If you're anything like me, when you first taste nam phrig noom, the smoky, garlicky, roasted chili dip from Northern Thailand, it's gonna blow your mind. Made with roasted green chiles, shallots, and garlic, it's served as a side dish alongside all sorts of raw and cooked vegetables, boiled eggs, or—my favorite—crispy pork rinds.
Why this recipe works:
- Though traditionally made over a live fire, a hot cast iron pan or a broiler can bring the same level of charred flavor.
- We add a touch of fish sauce and lime juice to our mixture to bring out the richer, roasted flavors.
Note: If very small shallots are unavailable, cut larger shallots into wedges about an inch in diameter. For best results, I recommend using Thai shrimp paste in this recipe instead of the fish sauce, though fish sauce will do in a pinch. This recipe comes out far better when pounded by hand, which requires a large mortar and pestle. If you don't have a mortar and pestle, you can pulse the mixture in batches in a food processor, but the end results will not have quite the same flavor or texture.
Nam Phrig Noom (Northern Thai Pounded Roasted Chili Dip) Recipe
4 large hot green chiles, such as Anaheim or Chinese long green capsicum
4 whole very small shallots (about 1 inch in diameter), unpeeled (see note)
5 medium cloves garlic, unpeeled
2 tablespoons Thai shrimp paste or fish sauce
1/3 cup roughly chopped cilantro, including the stems
2 teaspoons juice from 1 lime
Boiled eggs, sliced cucumbers, fried pork rinds, steamed green or long beans, and/or steamed pumpkin to serve
Preheat a broiler to high heat and adjust rack to 3 inches below heating element. The goal is to get it as close as possible while still allowing a cast iron skillet to be placed underneath. Preheat cast iron skillet on a burner over high heat until lightly smoking, about 5 minutes.
Place chilies, shallots, and garlic in skillet and place under the broiler. Broil, turning vegetables every few minutes, until darkly charred on all surfaces, about 10 minutes total. Some vegetables may cook faster than others; remove each vegetable as it cooks and transfer to a medium bowl. When all vegetables are cooked, cover bowl tightly with foil and allow to steam for 10 minutes.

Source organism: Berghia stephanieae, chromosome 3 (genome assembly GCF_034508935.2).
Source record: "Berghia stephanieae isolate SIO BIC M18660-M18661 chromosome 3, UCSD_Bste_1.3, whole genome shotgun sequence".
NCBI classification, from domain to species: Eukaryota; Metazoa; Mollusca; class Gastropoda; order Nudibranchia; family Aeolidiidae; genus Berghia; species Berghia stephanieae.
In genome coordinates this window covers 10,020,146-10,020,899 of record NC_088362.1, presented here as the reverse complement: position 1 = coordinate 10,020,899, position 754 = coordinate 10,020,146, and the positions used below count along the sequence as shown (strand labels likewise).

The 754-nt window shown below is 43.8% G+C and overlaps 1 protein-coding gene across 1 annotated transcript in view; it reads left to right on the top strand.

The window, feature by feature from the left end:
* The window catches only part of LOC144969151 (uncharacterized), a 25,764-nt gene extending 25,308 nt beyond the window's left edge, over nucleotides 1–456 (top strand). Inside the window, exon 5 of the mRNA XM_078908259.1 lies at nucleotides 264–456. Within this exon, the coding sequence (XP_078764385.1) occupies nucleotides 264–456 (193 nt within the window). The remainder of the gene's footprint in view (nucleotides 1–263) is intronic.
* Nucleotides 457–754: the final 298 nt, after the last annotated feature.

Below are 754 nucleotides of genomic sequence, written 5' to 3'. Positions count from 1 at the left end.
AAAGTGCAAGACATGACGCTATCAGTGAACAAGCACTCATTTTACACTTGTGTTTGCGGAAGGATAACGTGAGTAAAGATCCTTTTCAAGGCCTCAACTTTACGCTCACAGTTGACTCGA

If using shrimp paste, smear shrimp paste on a piece of heavy-duty aluminum foil. Place under the broiler and broil until aromatic, about 30 seconds. Remove from oven and set aside. (If using fish sauce, skip to next step.)
Carefully peel chilies, garlic, and shallots and discard skins. Transfer to a large mortar and pestle. Add cilantro leaves and stems and shrimp paste (if using fish sauce, do not add until next step). Add a heavy pinch of salt. Pound until a rough, spoonable paste is formed, about 5 minutes.
Stir in lime juice and fish sauce (if using). Season to taste with more salt if desired. Serve with steamed or raw vegetables, boiled eggs, and fried pork rinds. Leftover nam phrig noom can be stored in an airtight container in the refrigerator for up to 1 week.
Mortar and pestle, cast iron skillet
This Recipe Appears In
|Nutrition Facts (per serving)|
|Servings: 4 to 6|
|Amount per serving|
|% Daily Value*|
|Total Fat 0g||0%|
|Saturated Fat 0g||0%|
|Total Carbohydrate 8g||3%|
|Dietary Fiber 1g||5%|
|Total Sugars 4g|
|Vitamin C 76mg||382%|
|*The % Daily Value (DV) tells you how much a nutrient in a food serving contributes to a daily diet. 2,000 calories a day is used for general nutrition advice.|